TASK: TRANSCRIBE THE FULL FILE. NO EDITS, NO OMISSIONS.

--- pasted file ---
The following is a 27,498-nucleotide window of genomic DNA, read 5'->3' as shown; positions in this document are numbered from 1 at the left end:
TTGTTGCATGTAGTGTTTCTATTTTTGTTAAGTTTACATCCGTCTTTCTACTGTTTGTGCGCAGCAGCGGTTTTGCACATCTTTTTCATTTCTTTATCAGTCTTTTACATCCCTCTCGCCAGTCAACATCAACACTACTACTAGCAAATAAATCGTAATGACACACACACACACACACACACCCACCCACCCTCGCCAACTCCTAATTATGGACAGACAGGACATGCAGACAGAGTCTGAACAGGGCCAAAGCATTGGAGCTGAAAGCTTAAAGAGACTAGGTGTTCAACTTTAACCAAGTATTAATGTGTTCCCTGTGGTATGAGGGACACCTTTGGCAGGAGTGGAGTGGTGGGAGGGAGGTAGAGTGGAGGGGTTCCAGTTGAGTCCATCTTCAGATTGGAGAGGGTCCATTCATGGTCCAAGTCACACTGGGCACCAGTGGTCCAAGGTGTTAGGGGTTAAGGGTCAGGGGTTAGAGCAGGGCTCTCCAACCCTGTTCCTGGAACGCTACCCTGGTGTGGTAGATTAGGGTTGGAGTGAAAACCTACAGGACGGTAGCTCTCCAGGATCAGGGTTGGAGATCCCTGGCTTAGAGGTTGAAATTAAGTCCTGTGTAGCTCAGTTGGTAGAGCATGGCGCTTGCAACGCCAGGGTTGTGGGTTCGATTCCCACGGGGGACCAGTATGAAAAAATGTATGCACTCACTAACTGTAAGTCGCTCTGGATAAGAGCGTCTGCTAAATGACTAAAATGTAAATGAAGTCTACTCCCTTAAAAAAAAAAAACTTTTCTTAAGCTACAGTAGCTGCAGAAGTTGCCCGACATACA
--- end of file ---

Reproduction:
The following is a 27,498-nucleotide window of genomic DNA, read 5'->3' as shown; positions in this document are numbered from 1 at the left end:
TTGTTGCATGTAGTGTTTCTATTTTTGTTAAGTTTACATCCGTCTTTCTACTGTTTGTGCGCAGCAGCGGTTTTGCACATCTTTTTCATTTCTTTATCAGTCTTTTACATCCCTCTCGCCAGTCAACATCAACACTACTACTAGCAAATAAATCGTAATGACACACACACACACACACACACCCACCCACCCTCGCCAACTCCTAATTATGGACAGACAGGACATGCAGACAGAGTCTGAACAGGGCCAAAGCATTGGAGCTGAAAGCTTAAAGAGACTAGGTGTTCAACTTTAACCAAGTATTAATGTGTTCCCTGTGGTATGAGGGACACCTTTGGCAGGAGTGGAGTGGTGGGAGGGAGGTAGAGTGGAGGGGTTCCAGTTGAGTCCATCTTCAGATTGGAGAGGGTCCATTCATGGTCCAAGTCACACTGGGCACCAGTGGTCCAAGGTGTTAGGGGTTAAGGGTCAGGGGTTAGAGCAGGGCTCTCCAACCCTGTTCCTGGAACGCTACCCTGGTGTGGTAGATTAGGGTTGGAGTGAAAACCTACAGGACGGTAGCTCTCCAGGATCAGGGTTGGAGATCCCTGGCTTAGAGGTTGAAATTAAGTCCTGTGTAGCTCAGTTGGTAGAGCATGGCGCTTGCAACGCCAGGGTTGTGGGTTCGATTCCCACGGGGGACCAGTATGAAAAAATGTATGCACTCACTAACTGTAAGTCGCTCTGGATAAGAGCGTCTGCTAAATGACTAAAATGTAAATGAAGTCTACTCCCTTAAAAAAAAAAAACTTTTCTTAAGCTACAGTAGCTGCAGAAGTTGCCCGACATACA